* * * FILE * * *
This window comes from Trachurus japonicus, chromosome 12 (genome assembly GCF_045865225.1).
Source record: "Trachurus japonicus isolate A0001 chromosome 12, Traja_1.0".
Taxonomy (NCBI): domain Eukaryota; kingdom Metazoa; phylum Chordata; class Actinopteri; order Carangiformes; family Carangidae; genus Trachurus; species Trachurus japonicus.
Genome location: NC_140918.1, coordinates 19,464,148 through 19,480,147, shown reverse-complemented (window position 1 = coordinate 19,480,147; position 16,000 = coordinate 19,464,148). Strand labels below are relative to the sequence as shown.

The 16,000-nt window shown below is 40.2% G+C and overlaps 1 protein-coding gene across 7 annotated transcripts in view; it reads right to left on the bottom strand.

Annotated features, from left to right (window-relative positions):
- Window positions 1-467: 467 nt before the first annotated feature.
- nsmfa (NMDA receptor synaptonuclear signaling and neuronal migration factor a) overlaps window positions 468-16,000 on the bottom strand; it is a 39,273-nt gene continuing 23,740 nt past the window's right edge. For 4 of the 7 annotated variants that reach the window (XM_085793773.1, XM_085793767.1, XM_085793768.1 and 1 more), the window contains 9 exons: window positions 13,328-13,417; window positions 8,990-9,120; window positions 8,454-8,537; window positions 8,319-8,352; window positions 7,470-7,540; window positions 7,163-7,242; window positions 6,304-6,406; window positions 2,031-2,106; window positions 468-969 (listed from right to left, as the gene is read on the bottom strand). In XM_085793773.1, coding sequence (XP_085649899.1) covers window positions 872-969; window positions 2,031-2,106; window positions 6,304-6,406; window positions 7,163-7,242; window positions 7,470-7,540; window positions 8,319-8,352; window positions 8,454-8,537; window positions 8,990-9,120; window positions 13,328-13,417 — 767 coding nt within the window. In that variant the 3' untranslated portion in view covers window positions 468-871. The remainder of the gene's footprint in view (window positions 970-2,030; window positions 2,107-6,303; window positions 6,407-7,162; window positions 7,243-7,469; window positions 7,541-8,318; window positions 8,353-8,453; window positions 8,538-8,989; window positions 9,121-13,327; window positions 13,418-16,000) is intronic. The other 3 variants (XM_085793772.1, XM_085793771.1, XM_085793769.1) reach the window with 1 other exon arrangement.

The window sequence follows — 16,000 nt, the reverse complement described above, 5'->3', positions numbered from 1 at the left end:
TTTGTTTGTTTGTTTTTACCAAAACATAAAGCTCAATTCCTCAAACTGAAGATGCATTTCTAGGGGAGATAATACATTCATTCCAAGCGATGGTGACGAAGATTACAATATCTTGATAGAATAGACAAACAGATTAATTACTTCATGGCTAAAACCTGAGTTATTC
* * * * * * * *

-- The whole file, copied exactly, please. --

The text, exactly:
This window comes from Trachurus japonicus, chromosome 12 (genome assembly GCF_045865225.1).
Source record: "Trachurus japonicus isolate A0001 chromosome 12, Traja_1.0".
Taxonomy (NCBI): domain Eukaryota; kingdom Metazoa; phylum Chordata; class Actinopteri; order Carangiformes; family Carangidae; genus Trachurus; species Trachurus japonicus.
Genome location: NC_140918.1, coordinates 19,464,148 through 19,480,147, shown reverse-complemented (window position 1 = coordinate 19,480,147; position 16,000 = coordinate 19,464,148). Strand labels below are relative to the sequence as shown.

The 16,000-nt window shown below is 40.2% G+C and overlaps 1 protein-coding gene across 7 annotated transcripts in view; it reads right to left on the bottom strand.

Annotated features, from left to right (window-relative positions):
- Window positions 1-467: 467 nt before the first annotated feature.
- nsmfa (NMDA receptor synaptonuclear signaling and neuronal migration factor a) overlaps window positions 468-16,000 on the bottom strand; it is a 39,273-nt gene continuing 23,740 nt past the window's right edge. For 4 of the 7 annotated variants that reach the window (XM_085793773.1, XM_085793767.1, XM_085793768.1 and 1 more), the window contains 9 exons: window positions 13,328-13,417; window positions 8,990-9,120; window positions 8,454-8,537; window positions 8,319-8,352; window positions 7,470-7,540; window positions 7,163-7,242; window positions 6,304-6,406; window positions 2,031-2,106; window positions 468-969 (listed from right to left, as the gene is read on the bottom strand). In XM_085793773.1, coding sequence (XP_085649899.1) covers window positions 872-969; window positions 2,031-2,106; window positions 6,304-6,406; window positions 7,163-7,242; window positions 7,470-7,540; window positions 8,319-8,352; window positions 8,454-8,537; window positions 8,990-9,120; window positions 13,328-13,417 — 767 coding nt within the window. In that variant the 3' untranslated portion in view covers window positions 468-871. The remainder of the gene's footprint in view (window positions 970-2,030; window positions 2,107-6,303; window positions 6,407-7,162; window positions 7,243-7,469; window positions 7,541-8,318; window positions 8,353-8,453; window positions 8,538-8,989; window positions 9,121-13,327; window positions 13,418-16,000) is intronic. The other 3 variants (XM_085793772.1, XM_085793771.1, XM_085793769.1) reach the window with 1 other exon arrangement.

The window sequence follows — 16,000 nt, the reverse complement described above, 5'->3', positions numbered from 1 at the left end:
TTTGTTTGTTTGTTTTTACCAAAACATAAAGCTCAATTCCTCAAACTGAAGATGCATTTCTAGGGGAGATAATACATTCATTCCAAGCGATGGTGACGAAGATTACAATATCTTGATAGAATAGACAAACAGATTAATTACTTCATGGCTAAAACCTGAGTTATTC